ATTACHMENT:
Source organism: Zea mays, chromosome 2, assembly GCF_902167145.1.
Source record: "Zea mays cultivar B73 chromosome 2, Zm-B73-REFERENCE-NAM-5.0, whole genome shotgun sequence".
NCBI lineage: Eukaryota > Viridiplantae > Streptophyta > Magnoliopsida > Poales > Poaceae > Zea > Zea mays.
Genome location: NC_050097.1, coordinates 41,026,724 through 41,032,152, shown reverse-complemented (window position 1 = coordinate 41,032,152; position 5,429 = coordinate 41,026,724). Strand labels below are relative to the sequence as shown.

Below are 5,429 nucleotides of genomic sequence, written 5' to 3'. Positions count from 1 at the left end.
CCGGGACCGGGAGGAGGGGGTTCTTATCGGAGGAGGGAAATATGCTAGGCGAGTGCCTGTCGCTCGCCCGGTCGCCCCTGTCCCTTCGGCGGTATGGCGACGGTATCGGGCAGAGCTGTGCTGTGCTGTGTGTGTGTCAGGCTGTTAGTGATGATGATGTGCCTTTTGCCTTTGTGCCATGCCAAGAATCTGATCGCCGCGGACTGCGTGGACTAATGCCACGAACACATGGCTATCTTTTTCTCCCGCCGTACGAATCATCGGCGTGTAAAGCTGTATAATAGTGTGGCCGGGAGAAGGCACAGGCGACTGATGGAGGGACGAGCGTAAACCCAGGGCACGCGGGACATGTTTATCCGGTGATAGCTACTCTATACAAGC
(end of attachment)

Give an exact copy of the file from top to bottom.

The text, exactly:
Source organism: Zea mays, chromosome 2, assembly GCF_902167145.1.
Source record: "Zea mays cultivar B73 chromosome 2, Zm-B73-REFERENCE-NAM-5.0, whole genome shotgun sequence".
NCBI lineage: Eukaryota > Viridiplantae > Streptophyta > Magnoliopsida > Poales > Poaceae > Zea > Zea mays.
Genome location: NC_050097.1, coordinates 41,026,724 through 41,032,152, shown reverse-complemented (window position 1 = coordinate 41,032,152; position 5,429 = coordinate 41,026,724). Strand labels below are relative to the sequence as shown.

Below are 5,429 nucleotides of genomic sequence, written 5' to 3'. Positions count from 1 at the left end.
CCGGGACCGGGAGGAGGGGGTTCTTATCGGAGGAGGGAAATATGCTAGGCGAGTGCCTGTCGCTCGCCCGGTCGCCCCTGTCCCTTCGGCGGTATGGCGACGGTATCGGGCAGAGCTGTGCTGTGCTGTGTGTGTGTCAGGCTGTTAGTGATGATGATGTGCCTTTTGCCTTTGTGCCATGCCAAGAATCTGATCGCCGCGGACTGCGTGGACTAATGCCACGAACACATGGCTATCTTTTTCTCCCGCCGTACGAATCATCGGCGTGTAAAGCTGTATAATAGTGTGGCCGGGAGAAGGCACAGGCGACTGATGGAGGGACGAGCGTAAACCCAGGGCACGCGGGACATGTTTATCCGGTGATAGCTACTCTATACAAGC